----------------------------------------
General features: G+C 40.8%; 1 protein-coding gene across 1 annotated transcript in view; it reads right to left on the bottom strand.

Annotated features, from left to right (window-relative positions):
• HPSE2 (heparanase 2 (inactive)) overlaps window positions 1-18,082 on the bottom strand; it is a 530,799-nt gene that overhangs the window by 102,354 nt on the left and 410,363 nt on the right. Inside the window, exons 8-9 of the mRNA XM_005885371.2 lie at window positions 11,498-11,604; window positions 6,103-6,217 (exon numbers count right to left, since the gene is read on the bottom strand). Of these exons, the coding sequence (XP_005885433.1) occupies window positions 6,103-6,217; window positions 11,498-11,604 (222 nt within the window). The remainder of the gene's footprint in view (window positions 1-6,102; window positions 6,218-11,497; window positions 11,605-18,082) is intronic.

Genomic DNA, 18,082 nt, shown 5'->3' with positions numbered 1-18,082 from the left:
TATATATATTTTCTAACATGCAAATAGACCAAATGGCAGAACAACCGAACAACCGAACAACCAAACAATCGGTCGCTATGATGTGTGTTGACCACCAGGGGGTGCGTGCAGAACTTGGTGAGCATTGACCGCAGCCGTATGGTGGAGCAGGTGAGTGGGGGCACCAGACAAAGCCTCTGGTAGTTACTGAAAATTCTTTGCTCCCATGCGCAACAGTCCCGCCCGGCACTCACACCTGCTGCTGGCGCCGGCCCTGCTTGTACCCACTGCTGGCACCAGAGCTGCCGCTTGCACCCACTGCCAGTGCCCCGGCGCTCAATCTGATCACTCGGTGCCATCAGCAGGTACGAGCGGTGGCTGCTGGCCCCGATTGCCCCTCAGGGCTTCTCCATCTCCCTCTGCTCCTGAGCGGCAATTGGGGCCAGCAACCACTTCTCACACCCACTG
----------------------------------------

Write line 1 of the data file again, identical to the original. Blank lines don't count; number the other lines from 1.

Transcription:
General features: G+C 40.8%; 1 protein-coding gene across 1 annotated transcript in view; it reads right to left on the bottom strand.